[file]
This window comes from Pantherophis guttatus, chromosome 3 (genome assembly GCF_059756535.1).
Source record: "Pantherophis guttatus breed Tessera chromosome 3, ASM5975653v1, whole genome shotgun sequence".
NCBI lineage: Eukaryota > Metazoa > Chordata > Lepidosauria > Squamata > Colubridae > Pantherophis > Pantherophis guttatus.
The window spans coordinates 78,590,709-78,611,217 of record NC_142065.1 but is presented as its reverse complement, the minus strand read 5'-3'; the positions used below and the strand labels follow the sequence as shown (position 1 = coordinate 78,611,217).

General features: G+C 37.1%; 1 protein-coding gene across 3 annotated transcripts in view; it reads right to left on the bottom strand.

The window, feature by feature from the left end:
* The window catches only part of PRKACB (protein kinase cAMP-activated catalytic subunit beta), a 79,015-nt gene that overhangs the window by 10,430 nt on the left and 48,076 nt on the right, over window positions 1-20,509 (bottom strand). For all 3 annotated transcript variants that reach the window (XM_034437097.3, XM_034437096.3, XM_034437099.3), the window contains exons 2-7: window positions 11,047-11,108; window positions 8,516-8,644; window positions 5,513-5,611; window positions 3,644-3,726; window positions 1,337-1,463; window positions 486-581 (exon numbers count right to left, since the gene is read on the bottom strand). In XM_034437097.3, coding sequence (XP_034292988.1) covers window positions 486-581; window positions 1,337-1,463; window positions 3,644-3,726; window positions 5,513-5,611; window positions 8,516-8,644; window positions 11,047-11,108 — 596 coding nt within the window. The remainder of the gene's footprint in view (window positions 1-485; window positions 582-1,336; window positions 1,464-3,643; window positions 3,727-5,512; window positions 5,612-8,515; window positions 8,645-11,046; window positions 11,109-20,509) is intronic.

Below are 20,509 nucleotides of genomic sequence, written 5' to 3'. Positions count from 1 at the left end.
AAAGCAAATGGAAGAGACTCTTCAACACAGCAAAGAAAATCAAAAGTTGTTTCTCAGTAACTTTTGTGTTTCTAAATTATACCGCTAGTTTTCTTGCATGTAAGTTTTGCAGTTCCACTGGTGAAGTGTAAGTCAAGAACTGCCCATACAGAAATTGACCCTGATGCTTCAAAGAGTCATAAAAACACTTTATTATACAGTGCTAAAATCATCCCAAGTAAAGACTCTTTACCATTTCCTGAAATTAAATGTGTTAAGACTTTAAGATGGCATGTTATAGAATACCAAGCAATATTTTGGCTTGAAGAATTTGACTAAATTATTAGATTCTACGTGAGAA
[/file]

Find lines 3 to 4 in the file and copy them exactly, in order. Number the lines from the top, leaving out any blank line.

NCBI lineage: Eukaryota > Metazoa > Chordata > Lepidosauria > Squamata > Colubridae > Pantherophis > Pantherophis guttatus.
The window spans coordinates 78,590,709-78,611,217 of record NC_142065.1 but is presented as its reverse complement, the minus strand read 5'-3'; the positions used below and the strand labels follow the sequence as shown (position 1 = coordinate 78,611,217).